Yesterday, Nigeria marked her Diamond Jubilee as an independent nation. Exactly 60 years yesterday, the British Union Jack was lowered and replaced by the nation’s Green-white-green flag. While the green in the flag represents Nigeria’s agricultural lands, the white depicted the people’s commitment to peace and togetherness.
Following that historic event, especially among those who were old enough at the time of independence, there was a feeling of nostalgia because on that day in 1960, Nigerians took over the reigns of leadership from the British colony. There was pomp and pageantry among the citizens irrespective of tribe or religion to herald the dawn of a brand new nation full of potential for greatness. It was symbolic because with the independence, a new constitution establishing a federal system with an elected prime minister and a ceremonial Head of state was established.
So, to mark 60 years, the Federal Government lined up activities that would last 365 days, ending September 30th, 2021. The theme of the anniversary celebration; “Together Shall We Be” had been chosen to forge a more united and cohesive Nigeria.
But beyond the euphoria, Nigeria’s independence is a basket full of hopes, dreams, wasted opportunities, leading to widespread feeling of despondency in the country.
Many arguments are put forward as the cause of the state of affairs in the country. One is that military interventions in the political governance of Nigeria, since the first coup d’état in January 1966, laid the foundation for the endemic leadership problems of the country.
The contention is that the military eroded the nation’s federal structure with over-concentration of power at the centre, a phenomenon that has retarded economic growth and development till date.
The lack of consistency and the greed of politicians are among the problems perceived to have literally crippled the nation’s economy. Every administration, which comes on board, sets up a new policy initiative instead of working on the previous one. As a result, Nigeria is bedeviled with a series of inefficient and poorly executed policies and programmes, hence, it is the structural distortion of the polity that has in the last three decades provoked strident calls for the restructuring of the country and return to true federalism.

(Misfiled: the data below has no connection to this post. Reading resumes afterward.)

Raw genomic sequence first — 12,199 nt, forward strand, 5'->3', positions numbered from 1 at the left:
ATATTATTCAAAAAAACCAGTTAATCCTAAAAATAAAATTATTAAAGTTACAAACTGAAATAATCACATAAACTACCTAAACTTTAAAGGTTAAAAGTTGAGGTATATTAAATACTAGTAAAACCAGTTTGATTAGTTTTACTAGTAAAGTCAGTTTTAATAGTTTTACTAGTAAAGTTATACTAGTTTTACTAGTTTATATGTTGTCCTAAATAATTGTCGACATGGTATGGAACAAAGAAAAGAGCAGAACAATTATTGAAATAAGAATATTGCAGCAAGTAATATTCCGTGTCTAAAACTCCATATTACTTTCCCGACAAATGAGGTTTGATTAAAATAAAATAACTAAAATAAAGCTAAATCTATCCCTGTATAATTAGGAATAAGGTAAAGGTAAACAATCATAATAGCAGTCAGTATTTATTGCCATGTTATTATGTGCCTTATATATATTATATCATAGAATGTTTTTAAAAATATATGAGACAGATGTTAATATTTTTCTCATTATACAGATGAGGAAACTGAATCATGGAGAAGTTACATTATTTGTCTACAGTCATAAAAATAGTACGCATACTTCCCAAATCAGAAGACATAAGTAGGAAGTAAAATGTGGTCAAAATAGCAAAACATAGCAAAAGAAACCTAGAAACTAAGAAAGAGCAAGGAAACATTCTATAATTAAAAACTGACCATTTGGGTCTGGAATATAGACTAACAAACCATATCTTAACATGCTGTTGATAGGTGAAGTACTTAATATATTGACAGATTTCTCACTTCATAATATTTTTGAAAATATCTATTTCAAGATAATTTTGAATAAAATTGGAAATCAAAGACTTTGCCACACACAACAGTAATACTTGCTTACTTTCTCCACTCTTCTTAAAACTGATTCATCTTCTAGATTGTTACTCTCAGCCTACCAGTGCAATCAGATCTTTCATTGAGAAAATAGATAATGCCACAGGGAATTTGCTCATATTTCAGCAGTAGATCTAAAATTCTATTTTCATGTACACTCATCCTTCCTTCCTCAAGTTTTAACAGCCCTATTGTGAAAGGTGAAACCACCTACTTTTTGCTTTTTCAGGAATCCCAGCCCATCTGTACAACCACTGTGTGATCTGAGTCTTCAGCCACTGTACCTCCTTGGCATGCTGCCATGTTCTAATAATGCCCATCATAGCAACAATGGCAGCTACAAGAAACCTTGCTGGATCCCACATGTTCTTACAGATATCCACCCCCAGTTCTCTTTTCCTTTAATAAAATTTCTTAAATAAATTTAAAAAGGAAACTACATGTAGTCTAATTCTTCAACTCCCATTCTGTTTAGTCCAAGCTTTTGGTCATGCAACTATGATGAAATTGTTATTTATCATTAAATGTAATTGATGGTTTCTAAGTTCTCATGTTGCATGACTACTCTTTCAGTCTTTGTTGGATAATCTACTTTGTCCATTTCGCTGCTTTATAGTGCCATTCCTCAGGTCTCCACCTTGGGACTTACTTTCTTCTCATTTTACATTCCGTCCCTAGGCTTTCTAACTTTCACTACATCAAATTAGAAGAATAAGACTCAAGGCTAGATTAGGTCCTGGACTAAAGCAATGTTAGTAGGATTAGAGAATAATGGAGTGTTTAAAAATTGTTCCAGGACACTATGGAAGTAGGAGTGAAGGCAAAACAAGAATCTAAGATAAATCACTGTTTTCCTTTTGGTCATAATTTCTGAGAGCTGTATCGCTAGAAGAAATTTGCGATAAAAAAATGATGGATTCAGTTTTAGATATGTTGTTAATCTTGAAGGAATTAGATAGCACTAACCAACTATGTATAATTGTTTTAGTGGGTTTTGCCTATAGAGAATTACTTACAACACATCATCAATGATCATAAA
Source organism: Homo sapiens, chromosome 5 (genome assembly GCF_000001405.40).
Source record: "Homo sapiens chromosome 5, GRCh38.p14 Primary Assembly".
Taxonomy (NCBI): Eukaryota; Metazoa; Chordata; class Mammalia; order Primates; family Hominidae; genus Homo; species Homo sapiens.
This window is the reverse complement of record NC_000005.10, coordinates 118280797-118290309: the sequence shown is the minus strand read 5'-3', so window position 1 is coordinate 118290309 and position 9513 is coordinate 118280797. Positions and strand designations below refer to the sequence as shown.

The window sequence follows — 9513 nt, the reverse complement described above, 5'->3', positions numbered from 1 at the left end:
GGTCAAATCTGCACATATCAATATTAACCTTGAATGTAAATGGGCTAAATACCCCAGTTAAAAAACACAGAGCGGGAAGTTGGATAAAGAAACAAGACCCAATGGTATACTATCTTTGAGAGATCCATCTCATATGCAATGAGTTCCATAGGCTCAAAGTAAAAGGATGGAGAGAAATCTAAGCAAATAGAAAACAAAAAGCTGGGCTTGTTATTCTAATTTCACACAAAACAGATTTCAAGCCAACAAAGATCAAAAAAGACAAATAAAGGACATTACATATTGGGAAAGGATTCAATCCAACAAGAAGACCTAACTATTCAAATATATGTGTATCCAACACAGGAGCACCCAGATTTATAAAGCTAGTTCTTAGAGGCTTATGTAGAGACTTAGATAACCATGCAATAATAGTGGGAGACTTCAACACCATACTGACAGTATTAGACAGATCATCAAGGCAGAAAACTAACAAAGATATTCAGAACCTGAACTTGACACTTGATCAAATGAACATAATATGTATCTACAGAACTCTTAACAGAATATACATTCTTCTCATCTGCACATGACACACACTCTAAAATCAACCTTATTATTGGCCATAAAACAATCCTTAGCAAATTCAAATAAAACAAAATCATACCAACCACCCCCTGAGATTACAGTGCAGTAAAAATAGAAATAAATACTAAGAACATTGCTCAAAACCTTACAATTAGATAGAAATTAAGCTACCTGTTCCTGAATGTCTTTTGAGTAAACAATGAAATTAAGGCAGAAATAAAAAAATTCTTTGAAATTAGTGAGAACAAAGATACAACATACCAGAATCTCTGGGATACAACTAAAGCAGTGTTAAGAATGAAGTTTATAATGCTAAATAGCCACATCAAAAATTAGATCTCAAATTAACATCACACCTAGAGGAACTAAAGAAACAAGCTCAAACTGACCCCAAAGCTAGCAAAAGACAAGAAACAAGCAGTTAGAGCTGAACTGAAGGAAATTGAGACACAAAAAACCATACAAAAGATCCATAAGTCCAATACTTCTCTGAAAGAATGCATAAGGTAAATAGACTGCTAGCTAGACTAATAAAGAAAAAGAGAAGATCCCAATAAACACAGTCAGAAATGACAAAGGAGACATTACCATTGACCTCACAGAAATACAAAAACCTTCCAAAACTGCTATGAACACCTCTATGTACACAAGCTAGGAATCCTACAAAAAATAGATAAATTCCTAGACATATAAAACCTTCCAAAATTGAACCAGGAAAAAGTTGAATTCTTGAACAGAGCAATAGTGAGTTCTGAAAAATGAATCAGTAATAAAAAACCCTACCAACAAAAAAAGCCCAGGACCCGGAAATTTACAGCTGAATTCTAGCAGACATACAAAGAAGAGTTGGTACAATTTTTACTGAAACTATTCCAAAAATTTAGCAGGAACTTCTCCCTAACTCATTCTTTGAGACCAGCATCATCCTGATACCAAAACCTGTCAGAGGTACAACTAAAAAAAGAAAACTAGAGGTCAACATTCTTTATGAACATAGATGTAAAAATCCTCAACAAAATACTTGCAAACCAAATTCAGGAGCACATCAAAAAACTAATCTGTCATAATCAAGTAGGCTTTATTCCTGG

But for the optimists, despite the challenges that Nigeria has contended with, including three years of internecine Nigerian/Biafran war, there is so much to celebrate.
To them, that the country is still standing despite the monumental and despicable looting of its resources by the so-called leaders of successive administrations since independence is enough cheering news.
But it does not detract from the perception of the greater majority that though Nigeria is blessed with abundant human and natural resources, she has literally failed in all indices of human and material development. The recent global ranking by World Poverty Clock placing the country as the poverty headquarters of the world is enough proof of how low the nation has fallen in the comity of nations.
This is in spite of the fact that the country is endowed with enough potential to place it among the first 20 developed countries of the world. And as Africa’s largest producer of oil and the sixth largest oil producing country in the world with a population of about 200 million people; and Africa’s most populous country with its largest economy, Nigeria has all it takes to be a major player in world politics.
Regrettably, despite her huge resource endowment, a far greater percentage of her population still wallows in abject poverty with a concomitant increase in unemployment and insecurity to lives and property of the people. The situation is increasingly getting worse following the uncertainty and downward spiral in the global crude oil market.
Critical observers however argue that largely, Nigeria’s fundamental problem as a nation since independence, is the failure of the leadership in forging national unity as a precursor to economic development.
The challenge of national unity particularly has remained intractable since independence; though the problem existed in colonial Nigeria, it has been festering afterwards till date.
The crisis of ethnicity shaped the Nigerian state, such that beginning from the First Republic, most political parties in Nigeria were founded on ethno-regional configurations.
Even at 60, there are as ever before, discordant voices from the various ethnic regions. For instance, while the South West is agitating for Restructuring, the South South, South East demand Resource Control and outright confederation respectively.
For the North East, and West, the predominant desire of the people is the sustenance of the Nigerian structure the way it is and the implementation of the Sharia law in their area. Their position is unlike the North Central which also favours restructuring of the country to true federalism.
Some argue that it is perhaps for lack of cohesion among the ethnic nationalities that at 60, Nigeria is still grappling with security challenges potent enough to dismember the country. From Boko Haram insurgents, kidnappers, killer herdsmen and communal strife, terror has become a daily occurrence.
It is based on all of this that as Nigeria attains this ripe Diamond age and coinciding with the beginning of a new decade, it is critical at this point to consciously, through well focused leadership inspire a new generation of citizens that are challenged enough to believe in their country and aspire to reposition her as a major player in the 21st century comity of nations. The dominant argument is that to achieve that, Nigeria must restructure to create competition among the geo-political zones just like what obtained in the First Republic.